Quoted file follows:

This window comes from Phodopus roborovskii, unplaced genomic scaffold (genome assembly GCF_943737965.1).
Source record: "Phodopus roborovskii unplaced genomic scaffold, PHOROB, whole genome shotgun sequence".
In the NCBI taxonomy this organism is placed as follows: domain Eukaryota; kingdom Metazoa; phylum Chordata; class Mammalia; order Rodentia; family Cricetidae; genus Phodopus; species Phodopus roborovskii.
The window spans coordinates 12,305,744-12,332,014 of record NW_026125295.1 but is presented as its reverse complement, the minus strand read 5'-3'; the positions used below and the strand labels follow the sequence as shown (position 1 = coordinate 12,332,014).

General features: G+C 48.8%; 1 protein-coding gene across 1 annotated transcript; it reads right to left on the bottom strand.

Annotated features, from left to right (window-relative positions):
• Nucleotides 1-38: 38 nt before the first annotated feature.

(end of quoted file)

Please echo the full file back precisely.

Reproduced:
This window comes from Phodopus roborovskii, unplaced genomic scaffold (genome assembly GCF_943737965.1).
Source record: "Phodopus roborovskii unplaced genomic scaffold, PHOROB, whole genome shotgun sequence".
In the NCBI taxonomy this organism is placed as follows: domain Eukaryota; kingdom Metazoa; phylum Chordata; class Mammalia; order Rodentia; family Cricetidae; genus Phodopus; species Phodopus roborovskii.
The window spans coordinates 12,305,744-12,332,014 of record NW_026125295.1 but is presented as its reverse complement, the minus strand read 5'-3'; the positions used below and the strand labels follow the sequence as shown (position 1 = coordinate 12,332,014).

General features: G+C 48.8%; 1 protein-coding gene across 1 annotated transcript; it reads right to left on the bottom strand.

Annotated features, from left to right (window-relative positions):
• Nucleotides 1-38: 38 nt before the first annotated feature.